Havnbjerg Kirke - Engelsk

Havnbjerg Church

 Situated on a 50 m hill, Havnbjerg church has been dominating the landscape of the village of Havnbjerg for about nine centuries. We don't know exactly when the church was built, but historians reckon it was erected between 1140 and 1160 in Romanesque style. However, before the introduction of Christianity, there may have been a heathen shrine at the place where the church is now standing and perhaps the viking chief Haken or Hagen, lived where the rectory (vicaridge) is now situated.



As mentioned, the nave and the chancel (high altar) is built in the Romanesque style employing field stones or raw boulders for the 125-265 cm thick walls. The ceiling over the high altar was originally a barrel vault, which later in Gothic time was replaced by the cross waltz. The roofing of the nave is painted beamed oak/beech, which has been renewed a few times in the course of centuries. The outside roof of the church was originally covered by ordinary tiles, but is now glazed tiles. In late Gothic times, a porch was erected on the north side of the church with a crested gable of tile stones. However, when the present tower to the west was erected, the porch was moved to the tower entrance room, and the old porch has since then been used as a chapel.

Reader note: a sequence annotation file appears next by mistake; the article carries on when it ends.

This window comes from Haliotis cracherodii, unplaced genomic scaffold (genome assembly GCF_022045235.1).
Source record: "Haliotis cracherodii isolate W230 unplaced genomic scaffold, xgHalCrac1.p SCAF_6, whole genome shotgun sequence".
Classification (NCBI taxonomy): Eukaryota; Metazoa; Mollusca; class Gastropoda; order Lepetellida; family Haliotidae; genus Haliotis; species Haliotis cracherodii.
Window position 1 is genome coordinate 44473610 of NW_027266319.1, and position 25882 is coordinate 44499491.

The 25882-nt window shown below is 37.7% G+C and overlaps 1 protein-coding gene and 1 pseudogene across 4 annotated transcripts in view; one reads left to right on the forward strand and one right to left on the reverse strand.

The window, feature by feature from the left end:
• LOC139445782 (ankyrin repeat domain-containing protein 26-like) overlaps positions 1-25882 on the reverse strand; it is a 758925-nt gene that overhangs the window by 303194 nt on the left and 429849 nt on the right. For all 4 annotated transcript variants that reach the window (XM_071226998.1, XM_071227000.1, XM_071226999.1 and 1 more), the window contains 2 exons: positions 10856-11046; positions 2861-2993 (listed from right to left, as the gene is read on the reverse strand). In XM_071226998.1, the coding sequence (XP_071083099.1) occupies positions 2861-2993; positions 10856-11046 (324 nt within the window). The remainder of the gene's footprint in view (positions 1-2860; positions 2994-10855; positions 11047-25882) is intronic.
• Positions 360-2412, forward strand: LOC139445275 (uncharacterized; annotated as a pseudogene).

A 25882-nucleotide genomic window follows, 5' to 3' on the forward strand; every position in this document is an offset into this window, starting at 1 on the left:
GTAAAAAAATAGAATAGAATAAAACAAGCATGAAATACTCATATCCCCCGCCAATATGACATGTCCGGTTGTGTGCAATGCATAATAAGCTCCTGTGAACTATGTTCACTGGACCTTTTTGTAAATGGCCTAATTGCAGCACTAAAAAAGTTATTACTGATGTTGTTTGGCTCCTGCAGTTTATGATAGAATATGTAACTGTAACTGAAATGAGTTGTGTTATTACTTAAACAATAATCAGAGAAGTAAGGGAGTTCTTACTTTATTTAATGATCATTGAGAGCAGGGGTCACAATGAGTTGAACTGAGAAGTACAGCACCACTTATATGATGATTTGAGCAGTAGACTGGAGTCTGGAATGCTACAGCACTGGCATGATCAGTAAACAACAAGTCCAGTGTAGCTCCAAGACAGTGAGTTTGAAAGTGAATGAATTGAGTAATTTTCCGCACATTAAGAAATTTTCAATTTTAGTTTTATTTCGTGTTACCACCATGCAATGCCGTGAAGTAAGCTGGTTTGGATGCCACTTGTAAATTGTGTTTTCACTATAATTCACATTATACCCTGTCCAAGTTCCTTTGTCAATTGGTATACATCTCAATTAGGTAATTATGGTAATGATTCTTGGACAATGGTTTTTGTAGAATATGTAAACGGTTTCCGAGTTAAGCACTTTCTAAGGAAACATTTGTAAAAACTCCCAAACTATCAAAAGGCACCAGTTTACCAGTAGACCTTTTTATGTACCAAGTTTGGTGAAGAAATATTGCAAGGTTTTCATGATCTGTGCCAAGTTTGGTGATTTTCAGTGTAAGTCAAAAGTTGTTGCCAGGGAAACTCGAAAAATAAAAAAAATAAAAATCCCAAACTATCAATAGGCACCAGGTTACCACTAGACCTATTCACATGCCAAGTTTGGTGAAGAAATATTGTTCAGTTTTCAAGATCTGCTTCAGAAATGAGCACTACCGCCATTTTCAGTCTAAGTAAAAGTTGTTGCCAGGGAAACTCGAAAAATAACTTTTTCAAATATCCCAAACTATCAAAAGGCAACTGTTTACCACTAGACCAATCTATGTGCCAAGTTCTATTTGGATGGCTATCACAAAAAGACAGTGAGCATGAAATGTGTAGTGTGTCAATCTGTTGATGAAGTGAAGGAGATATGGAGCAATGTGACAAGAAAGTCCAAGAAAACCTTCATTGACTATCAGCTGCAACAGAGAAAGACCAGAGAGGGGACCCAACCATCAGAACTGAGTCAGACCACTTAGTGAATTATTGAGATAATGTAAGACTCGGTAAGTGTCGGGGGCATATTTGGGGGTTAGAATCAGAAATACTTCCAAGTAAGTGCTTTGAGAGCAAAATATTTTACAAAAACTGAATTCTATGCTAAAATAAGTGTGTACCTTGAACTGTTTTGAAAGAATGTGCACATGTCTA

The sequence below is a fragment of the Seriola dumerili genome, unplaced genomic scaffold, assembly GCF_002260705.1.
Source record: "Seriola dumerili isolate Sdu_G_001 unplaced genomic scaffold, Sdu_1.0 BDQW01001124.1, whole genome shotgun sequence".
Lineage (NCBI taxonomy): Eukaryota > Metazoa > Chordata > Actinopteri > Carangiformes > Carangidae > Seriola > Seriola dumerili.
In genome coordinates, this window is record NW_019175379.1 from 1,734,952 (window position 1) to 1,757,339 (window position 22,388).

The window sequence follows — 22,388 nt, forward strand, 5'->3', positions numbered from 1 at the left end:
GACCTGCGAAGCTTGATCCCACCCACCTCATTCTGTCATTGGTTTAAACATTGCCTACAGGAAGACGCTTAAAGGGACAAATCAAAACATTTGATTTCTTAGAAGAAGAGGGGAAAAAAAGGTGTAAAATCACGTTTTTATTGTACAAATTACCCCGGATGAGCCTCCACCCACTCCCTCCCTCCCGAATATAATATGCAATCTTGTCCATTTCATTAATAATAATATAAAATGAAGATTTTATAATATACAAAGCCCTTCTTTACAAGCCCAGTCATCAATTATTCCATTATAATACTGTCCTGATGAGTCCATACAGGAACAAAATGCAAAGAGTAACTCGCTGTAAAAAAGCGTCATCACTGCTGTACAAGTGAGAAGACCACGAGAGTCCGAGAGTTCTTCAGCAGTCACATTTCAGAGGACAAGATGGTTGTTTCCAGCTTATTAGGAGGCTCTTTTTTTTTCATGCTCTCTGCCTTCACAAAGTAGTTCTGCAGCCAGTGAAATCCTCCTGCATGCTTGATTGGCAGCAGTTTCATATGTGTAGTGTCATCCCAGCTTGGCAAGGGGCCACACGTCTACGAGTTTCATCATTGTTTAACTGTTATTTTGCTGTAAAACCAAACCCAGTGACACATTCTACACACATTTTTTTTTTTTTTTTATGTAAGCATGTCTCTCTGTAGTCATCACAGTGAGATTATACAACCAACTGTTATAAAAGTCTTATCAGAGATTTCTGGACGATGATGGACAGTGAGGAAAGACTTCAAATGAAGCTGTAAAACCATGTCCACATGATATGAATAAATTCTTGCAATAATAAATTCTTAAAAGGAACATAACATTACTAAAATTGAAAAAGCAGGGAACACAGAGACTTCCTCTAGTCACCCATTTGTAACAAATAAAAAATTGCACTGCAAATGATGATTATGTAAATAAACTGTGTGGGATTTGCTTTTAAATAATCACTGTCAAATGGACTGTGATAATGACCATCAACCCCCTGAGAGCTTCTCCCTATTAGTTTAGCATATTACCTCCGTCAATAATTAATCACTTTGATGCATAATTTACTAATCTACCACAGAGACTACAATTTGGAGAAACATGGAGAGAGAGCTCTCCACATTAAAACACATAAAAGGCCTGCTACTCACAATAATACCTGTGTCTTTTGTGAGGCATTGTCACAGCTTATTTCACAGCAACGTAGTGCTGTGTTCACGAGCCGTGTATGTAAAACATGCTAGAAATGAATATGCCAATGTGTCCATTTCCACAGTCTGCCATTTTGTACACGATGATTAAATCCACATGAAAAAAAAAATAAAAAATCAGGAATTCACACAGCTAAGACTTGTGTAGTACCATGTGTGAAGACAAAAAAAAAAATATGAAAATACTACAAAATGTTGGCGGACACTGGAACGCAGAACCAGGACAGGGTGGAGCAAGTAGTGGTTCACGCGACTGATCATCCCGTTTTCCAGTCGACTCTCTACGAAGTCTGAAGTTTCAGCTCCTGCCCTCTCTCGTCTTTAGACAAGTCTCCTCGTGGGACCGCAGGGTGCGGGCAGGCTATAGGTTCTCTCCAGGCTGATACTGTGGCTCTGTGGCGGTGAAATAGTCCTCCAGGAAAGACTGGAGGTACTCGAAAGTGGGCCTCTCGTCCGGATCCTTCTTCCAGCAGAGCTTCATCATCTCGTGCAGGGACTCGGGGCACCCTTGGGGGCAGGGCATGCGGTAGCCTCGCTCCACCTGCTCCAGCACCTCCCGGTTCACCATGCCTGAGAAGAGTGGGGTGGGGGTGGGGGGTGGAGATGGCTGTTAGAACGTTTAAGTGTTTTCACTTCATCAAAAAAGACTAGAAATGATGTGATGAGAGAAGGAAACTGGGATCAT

The tower with the golden ball and cross was built in 1867, not only to the joy of the inhabitants, but as well as a beacon for the seafaring people. The roofing of the tower is tarred chipboard. The gilted ball made of copper has a diameter of 2 meter. Inside the sphere lies the speech given by Bishop Noak at the celebration of the tower's 100 year anniversary.


Before 1867, there was a free standing bell house located where the stone pillar stands commemorating the fallen during World War I.


The bells are now placed in the tower, the oldest bell is from approx. 1345 wearing the inscription “Ave Maria Gratia plena” showing drawings of Mary with the child and Laurentius. The second bell is from 1920 was a present from “Old Denmark” in commemoration of the reunion in 1920.  It replaced a bell which was taken down during the Great War and recast into war equipment. The youngest bell from 2004 is being used when chiming and for automatic ringing at sunrise and sunset.


Altar, pulpit, benches, frescoes, font, and organ

The oldest altarpiece stems from the early16th century. This was a wood carving representing persons from the Old Testament. It is now at the Danish National Museum. The current altarpiece from 1831 is a painting by C.W. Eckersberg – a famous Danish artist who was born not far from here, on the Jutland side of the sound. It represents “The Prayer of Jesus in the Garden of Gethsemane”.


The sacristy to the east was originally built in 1780, but enlarged and rebuilt several times since then.


Originally, the church had no seating at all. It is not known when the benches came into use – but presumably after the reformation in 1536. We take good care of the old benches as well.